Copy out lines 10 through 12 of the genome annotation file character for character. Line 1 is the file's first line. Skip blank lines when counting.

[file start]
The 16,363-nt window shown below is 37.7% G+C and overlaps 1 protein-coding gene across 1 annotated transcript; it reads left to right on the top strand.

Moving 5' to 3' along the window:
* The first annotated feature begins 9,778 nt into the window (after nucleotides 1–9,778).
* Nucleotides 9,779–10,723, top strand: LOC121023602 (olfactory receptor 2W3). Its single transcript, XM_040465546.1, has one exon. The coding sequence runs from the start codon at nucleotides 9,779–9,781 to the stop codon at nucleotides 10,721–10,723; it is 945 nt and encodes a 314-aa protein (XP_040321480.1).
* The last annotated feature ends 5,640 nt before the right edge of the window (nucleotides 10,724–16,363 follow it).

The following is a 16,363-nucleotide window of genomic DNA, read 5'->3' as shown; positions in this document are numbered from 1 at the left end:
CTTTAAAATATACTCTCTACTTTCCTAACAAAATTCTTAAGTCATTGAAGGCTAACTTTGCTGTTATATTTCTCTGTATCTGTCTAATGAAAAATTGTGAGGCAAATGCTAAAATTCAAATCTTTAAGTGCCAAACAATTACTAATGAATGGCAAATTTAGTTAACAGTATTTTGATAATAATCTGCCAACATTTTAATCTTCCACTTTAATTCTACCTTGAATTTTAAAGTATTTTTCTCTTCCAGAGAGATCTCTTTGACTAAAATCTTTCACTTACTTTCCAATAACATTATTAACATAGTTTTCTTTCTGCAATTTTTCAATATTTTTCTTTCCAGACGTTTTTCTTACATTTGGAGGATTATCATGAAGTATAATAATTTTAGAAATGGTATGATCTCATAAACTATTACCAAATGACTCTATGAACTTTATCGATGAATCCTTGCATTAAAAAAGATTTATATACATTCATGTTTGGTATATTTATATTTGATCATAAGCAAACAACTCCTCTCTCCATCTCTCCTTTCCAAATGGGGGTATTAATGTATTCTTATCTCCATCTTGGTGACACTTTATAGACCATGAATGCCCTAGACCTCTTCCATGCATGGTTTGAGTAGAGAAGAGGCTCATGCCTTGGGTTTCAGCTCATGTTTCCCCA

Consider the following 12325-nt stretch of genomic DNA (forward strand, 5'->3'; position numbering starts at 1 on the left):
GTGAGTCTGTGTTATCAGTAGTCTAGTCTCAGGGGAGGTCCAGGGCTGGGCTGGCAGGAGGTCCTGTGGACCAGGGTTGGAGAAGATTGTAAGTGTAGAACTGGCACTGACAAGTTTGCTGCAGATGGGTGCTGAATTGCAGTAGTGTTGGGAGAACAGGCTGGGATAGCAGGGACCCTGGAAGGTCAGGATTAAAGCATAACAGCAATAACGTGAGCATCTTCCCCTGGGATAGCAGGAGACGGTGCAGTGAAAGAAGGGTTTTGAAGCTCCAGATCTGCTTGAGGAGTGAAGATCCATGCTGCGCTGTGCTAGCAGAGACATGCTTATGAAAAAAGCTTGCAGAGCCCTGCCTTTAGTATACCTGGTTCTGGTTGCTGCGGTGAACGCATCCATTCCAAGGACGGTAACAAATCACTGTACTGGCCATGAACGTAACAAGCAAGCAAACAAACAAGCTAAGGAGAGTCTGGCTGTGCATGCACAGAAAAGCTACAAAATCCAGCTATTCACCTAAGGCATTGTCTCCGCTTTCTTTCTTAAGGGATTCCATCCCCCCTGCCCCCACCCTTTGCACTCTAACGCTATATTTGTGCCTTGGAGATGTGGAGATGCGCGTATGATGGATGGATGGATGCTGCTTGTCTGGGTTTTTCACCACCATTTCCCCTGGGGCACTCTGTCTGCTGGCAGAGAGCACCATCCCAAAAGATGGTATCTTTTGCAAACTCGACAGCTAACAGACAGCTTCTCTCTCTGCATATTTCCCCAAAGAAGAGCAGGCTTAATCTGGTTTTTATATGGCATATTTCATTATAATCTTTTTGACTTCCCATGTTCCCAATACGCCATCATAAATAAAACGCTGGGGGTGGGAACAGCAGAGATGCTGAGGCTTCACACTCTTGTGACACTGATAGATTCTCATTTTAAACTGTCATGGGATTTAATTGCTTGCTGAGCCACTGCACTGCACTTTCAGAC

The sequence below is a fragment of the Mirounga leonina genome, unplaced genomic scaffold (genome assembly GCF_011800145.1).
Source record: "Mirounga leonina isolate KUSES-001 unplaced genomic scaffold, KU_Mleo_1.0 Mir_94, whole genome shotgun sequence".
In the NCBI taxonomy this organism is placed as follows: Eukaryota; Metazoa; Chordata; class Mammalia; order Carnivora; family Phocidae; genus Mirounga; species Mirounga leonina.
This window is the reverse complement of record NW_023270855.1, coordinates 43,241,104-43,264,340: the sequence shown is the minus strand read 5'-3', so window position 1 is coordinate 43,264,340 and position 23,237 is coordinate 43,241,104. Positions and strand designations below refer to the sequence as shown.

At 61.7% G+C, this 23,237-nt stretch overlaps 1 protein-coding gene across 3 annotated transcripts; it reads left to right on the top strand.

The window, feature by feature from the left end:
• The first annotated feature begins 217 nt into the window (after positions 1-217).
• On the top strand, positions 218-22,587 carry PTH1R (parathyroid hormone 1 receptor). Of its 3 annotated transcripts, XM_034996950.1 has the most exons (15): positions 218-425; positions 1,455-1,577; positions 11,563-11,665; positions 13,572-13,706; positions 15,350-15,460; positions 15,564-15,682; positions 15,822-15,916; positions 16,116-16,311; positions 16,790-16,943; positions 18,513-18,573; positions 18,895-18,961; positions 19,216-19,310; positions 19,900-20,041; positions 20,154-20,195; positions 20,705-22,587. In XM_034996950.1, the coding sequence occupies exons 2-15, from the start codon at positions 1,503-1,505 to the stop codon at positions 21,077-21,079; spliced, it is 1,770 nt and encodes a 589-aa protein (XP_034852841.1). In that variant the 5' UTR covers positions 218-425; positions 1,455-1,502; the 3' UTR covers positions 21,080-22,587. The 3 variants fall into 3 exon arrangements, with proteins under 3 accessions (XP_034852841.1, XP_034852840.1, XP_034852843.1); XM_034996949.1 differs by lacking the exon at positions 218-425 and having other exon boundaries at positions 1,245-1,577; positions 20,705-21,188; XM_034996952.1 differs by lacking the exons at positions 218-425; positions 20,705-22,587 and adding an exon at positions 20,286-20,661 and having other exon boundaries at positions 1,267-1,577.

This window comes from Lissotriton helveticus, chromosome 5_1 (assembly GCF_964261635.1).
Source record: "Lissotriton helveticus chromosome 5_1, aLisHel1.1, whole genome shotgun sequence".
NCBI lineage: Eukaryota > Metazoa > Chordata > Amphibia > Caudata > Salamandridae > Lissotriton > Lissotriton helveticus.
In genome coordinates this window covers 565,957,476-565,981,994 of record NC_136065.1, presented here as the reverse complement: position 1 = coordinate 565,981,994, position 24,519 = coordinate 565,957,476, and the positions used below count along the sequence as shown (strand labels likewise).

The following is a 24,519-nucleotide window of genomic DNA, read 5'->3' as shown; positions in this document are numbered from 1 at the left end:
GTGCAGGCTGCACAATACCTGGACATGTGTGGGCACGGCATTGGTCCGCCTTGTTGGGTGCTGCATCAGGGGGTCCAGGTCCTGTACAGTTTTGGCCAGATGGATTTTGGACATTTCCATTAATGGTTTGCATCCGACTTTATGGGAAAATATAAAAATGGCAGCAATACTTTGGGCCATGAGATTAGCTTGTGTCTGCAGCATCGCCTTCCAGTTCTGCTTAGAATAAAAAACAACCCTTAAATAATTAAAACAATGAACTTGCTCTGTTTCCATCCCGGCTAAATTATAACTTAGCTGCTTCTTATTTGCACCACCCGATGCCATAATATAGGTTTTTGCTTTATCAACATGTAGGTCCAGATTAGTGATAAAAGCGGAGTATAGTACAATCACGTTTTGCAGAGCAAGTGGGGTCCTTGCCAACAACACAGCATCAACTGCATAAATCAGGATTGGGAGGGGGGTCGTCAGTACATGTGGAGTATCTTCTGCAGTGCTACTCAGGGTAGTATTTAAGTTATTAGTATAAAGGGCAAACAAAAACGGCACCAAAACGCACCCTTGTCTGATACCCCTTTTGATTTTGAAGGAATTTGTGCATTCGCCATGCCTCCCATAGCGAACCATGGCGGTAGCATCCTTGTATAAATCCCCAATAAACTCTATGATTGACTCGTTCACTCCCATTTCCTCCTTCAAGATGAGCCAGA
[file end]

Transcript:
The sequence below is a fragment of the Mirounga leonina genome, unplaced genomic scaffold (genome assembly GCF_011800145.1).
Source record: "Mirounga leonina isolate KUSES-001 unplaced genomic scaffold, KU_Mleo_1.0 Mir_94, whole genome shotgun sequence".
In the NCBI taxonomy this organism is placed as follows: Eukaryota; Metazoa; Chordata; class Mammalia; order Carnivora; family Phocidae; genus Mirounga; species Mirounga leonina.